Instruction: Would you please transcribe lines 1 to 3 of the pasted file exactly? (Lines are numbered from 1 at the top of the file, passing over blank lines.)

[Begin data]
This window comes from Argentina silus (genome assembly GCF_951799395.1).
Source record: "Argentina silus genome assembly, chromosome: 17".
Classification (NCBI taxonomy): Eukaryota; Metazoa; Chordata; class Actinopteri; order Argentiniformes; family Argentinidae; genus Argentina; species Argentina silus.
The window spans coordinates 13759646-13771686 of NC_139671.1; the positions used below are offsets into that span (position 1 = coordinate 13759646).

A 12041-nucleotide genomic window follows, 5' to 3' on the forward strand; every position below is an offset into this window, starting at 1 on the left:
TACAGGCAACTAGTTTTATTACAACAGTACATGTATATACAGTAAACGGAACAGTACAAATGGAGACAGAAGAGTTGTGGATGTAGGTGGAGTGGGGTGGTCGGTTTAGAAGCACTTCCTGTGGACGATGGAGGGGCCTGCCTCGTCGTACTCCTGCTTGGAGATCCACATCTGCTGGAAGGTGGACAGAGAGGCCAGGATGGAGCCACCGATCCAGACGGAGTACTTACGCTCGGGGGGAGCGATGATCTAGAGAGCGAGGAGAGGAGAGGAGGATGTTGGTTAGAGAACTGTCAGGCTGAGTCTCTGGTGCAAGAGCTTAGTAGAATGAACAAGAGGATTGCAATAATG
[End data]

This window comes from Argentina silus (genome assembly GCF_951799395.1).
Source record: "Argentina silus genome assembly, chromosome: 17".
Classification (NCBI taxonomy): Eukaryota; Metazoa; Chordata; class Actinopteri; order Argentiniformes; family Argentinidae; genus Argentina; species Argentina silus.